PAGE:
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In my more than 20 years in residential architecture, I often have seen production home builders working off master plan sets. Imagine a 2,500-square-foot house with multiple structural options, framing sheets, electrical sheets, HVAC layout sheets, plumbing layout sheets, etc. The master plan may run more than 100 pages. After a client purchases a home and creates their list of desired options, someone from the building company goes through the 100-plus page set with their red pen, circling items that apply to that job and crossing out things that don’t. Then the trades have to work from that plan set and are forced to sort through useless information to get their jobs done on time and within budget. I’ve asked many builders why they work off a master plan. Why not make the project check list easier by developing a lot specific plan for every job? The answer was always “because it saves us time and money.”

A while back I received a call from one of our regular clients. He was panicking because his company ran into a major snag with a house under contract that was being framed. One of the available options was a 2-foot extension to the master bedroom. Instead of asking us to produce lot specific plans, the builder chose to redline the master plan to “save time and money.” Their client selected the extended bedroom and that option was redlined onto the plans.

But somewhere along the line there was a communication breakdown. The foundation contractor didn’t get the correct plan, and the basement was poured without the extension. Then the floor deck was framed, the gable end installed, and all the roof sheathing was nailed tight to the trusses. The builder caught the issue and had the framers remove the gable end wall and the front of the foundation was cut and removed. The extra 2 feet was added to the foundation to accommodate the client’s request, and everything was put back together.

My client had us produce a lot specific plan set because the city refused to accept the redlined master plan due to the mistake. The cost of the error was more than $6,000 and several days of lost cycle time. The next weekend the buyer walked the house and noticed the change. He questioned the builder on the integrity of the foundation and ultimately backed out of the contract and went with another builder. That brought the total cost to far more than the $6,000 remedy.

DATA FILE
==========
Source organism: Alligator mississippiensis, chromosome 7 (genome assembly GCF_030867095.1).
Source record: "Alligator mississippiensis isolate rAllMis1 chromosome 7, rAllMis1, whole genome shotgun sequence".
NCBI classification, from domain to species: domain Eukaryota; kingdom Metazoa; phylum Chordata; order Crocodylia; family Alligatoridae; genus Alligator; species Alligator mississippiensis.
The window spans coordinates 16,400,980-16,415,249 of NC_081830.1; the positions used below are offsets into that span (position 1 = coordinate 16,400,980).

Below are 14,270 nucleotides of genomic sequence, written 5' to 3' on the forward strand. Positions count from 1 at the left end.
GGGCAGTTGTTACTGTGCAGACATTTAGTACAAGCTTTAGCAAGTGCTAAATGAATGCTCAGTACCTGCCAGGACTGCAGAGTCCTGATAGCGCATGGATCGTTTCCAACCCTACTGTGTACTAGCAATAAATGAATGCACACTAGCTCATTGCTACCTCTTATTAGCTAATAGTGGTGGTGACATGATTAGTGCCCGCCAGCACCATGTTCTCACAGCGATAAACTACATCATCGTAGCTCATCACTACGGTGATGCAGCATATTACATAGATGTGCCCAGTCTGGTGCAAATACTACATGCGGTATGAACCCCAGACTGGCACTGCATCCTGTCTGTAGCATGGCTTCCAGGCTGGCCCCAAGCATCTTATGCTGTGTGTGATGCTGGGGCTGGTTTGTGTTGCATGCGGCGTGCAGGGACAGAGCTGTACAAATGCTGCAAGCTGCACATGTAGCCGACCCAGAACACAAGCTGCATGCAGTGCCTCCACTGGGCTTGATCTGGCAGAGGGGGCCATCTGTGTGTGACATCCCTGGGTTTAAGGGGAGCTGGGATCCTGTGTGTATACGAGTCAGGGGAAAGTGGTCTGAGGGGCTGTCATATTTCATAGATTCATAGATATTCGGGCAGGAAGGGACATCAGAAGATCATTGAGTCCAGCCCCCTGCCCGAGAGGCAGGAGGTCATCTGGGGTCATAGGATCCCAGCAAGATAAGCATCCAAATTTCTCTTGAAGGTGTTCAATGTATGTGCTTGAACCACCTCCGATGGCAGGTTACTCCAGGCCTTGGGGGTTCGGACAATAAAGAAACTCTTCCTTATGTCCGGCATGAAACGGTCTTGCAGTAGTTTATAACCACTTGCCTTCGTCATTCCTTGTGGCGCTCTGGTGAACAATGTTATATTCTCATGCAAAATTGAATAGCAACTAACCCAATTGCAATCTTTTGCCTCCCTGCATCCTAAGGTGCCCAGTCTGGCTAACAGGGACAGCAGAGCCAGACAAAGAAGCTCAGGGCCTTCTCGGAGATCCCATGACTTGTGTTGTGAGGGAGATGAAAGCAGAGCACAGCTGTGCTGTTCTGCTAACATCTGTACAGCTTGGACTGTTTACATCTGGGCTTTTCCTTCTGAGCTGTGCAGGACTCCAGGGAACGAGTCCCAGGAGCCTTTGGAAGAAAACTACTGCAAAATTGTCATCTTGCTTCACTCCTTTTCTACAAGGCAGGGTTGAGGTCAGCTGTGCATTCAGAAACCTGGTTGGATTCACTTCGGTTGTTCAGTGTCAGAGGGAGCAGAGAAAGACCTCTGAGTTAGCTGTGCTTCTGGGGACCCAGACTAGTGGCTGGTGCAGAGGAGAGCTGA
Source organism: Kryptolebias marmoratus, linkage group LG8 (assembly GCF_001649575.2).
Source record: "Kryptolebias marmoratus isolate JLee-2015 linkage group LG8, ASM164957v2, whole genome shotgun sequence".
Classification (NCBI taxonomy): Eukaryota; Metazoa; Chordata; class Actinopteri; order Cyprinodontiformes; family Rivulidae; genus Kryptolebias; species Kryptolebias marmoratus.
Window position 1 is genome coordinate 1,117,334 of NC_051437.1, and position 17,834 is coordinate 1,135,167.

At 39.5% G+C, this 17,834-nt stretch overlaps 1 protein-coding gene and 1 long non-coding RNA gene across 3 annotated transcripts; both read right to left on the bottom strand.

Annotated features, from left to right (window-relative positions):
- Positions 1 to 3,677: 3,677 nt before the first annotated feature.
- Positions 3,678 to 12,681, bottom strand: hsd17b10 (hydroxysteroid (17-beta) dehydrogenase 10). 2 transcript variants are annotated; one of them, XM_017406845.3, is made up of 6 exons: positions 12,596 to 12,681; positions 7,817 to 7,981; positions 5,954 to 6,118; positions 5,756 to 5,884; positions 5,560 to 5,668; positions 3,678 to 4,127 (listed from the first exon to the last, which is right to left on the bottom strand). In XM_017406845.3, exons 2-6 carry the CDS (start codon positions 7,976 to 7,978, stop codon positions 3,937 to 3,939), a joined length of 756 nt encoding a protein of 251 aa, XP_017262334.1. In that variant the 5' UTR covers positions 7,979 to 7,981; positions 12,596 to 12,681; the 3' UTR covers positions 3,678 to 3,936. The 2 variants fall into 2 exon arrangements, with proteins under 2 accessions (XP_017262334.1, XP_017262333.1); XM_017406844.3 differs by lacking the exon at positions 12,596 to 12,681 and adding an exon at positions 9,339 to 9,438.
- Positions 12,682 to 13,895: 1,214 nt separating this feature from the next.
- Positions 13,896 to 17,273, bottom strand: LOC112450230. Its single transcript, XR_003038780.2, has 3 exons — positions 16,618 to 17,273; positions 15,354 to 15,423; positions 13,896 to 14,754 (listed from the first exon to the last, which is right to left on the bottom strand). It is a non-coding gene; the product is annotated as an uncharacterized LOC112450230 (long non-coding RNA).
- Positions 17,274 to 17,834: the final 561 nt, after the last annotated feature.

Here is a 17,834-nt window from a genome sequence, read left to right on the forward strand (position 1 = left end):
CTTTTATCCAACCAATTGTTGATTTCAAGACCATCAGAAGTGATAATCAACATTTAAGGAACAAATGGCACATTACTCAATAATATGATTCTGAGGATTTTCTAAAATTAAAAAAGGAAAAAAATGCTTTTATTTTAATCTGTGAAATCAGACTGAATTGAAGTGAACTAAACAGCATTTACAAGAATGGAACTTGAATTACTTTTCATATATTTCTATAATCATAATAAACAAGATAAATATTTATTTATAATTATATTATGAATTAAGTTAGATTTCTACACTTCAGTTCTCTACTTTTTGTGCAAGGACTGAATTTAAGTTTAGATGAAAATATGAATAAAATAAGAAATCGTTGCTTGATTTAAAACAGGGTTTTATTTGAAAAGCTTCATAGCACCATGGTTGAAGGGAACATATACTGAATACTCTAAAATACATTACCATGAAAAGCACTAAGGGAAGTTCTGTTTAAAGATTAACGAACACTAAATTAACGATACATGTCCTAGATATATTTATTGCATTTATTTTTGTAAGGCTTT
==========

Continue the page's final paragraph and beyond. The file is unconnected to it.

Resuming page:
I’ve seen similar scenarios dozens of times over the years. Builders believe they are saving time and money by working with master plan sets. Instead, they end up spending valuable time going through every plan they sell to make sure the details are correct. The trades likewise spend their time sifting through pages of useless information. Eventually a mistake is made, and it costs the builder not only time and money, but also their integrity.

I’ve worked with dozens of production home builders all over the United States and abroad. Occasionally, the builders that typically redline a master plan set for every project under the guise of “saving time and money” are forced into doing lot specific plan sets by a city or township. Consequently, these companies notice their project managers have more time to focus on the important matters. Their trades are happier and more profitable, and there are fewer field issues. The builder starts saving days in their cycle time, and their bottom-line inches up. Because of these benefits, builders eventually change their business model to include lot specific plans for all jobs, not just the ones they are forced into.

Does someone in your organization spend a good portion of their time marking up plans for new builds? Why not take a best practice approach? Negotiate a flat rate fee with your architect for lot specific plan sets. Work with your architect to decide what a feasible timeframe would be to get a plan complete and build the time and cost into your business model. You can pass off the plan cost to your client and have a built-in amount of time to manage into your schedule. Now, project managers no longer spend time redlining plans, and you avoid costly field mistakes. That’s a win-win-win for the builder, the trades, and the customers.

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